A new dwarf planet found is located at the edge of our solar system in what researchers are deeming the “wasteland” area — with no idea yet how it was formed.
The planet is farther away than dwarf planet Pluto (no longer considered a major planet by NASA) and its outer orbit defines a new edge of the solar system.
The dwarf planet’s current name is 2012 VP113, and it is located in a “wasteland or badland of the solar system,” said astronomer Chad Trujillo, head of adaptive optics at Gemini Observatory in Hawaii and co-discoverer of this object. His study was published Wednesday in the journal Nature.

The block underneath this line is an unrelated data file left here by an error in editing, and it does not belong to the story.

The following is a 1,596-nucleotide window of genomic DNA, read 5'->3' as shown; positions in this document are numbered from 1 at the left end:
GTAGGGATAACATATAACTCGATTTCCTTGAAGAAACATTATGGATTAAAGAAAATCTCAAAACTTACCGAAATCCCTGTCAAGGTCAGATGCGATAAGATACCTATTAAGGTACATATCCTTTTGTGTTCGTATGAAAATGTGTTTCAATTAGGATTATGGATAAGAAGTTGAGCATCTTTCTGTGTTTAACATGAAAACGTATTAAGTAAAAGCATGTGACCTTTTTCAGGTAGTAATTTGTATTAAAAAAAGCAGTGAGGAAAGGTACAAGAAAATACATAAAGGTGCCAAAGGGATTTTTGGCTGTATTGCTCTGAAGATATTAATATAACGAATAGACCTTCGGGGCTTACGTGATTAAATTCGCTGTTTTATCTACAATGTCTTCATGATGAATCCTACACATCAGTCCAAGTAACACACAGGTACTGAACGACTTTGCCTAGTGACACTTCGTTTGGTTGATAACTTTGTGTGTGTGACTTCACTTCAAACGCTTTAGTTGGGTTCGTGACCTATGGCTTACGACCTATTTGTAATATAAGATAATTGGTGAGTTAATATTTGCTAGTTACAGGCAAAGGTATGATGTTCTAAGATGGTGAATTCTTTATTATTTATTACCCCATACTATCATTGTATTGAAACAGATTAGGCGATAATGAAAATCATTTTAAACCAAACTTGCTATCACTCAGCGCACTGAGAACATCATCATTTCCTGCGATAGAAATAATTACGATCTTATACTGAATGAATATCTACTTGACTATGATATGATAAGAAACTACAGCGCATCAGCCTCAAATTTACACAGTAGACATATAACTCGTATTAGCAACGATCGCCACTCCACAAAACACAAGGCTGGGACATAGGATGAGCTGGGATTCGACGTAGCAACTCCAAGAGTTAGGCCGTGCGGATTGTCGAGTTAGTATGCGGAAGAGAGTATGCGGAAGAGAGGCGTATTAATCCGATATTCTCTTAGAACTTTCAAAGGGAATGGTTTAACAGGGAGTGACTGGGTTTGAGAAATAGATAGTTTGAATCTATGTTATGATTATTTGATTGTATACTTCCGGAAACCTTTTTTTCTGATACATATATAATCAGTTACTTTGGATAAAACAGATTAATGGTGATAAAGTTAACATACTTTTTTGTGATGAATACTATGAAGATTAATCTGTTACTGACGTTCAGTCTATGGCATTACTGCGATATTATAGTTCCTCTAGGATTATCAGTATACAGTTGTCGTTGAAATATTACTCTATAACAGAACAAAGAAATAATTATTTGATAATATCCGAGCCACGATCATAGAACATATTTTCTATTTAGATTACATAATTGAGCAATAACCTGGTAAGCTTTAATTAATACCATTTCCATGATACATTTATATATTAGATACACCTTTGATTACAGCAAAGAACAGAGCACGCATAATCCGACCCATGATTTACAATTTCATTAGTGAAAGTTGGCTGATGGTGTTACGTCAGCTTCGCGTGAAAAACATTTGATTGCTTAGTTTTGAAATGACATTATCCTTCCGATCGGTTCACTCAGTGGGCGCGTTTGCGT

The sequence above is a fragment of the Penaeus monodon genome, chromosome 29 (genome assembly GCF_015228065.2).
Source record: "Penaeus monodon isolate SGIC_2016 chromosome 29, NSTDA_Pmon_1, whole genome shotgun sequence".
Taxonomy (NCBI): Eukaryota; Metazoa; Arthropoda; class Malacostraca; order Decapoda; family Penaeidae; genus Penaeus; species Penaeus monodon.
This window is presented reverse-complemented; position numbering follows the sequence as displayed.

The most distant major planet from the sun is Neptune, orbiting our star at a distance of 30 astronomical units. One astronomical unit is the average distance between the Earth and the sun — about 150 million kilometers, or 93 million miles.
Space fans know that after Neptune is the Kuiper Belt, a doughnut-shaped ring of what is likely hundreds of thousands of large icy objects and trillions of comets.
Pluto lies in the Kuiper Belt as does the new dwarf planet.
There is dwarf planets still farther out — Eris, which helped scientists reclassify Pluto.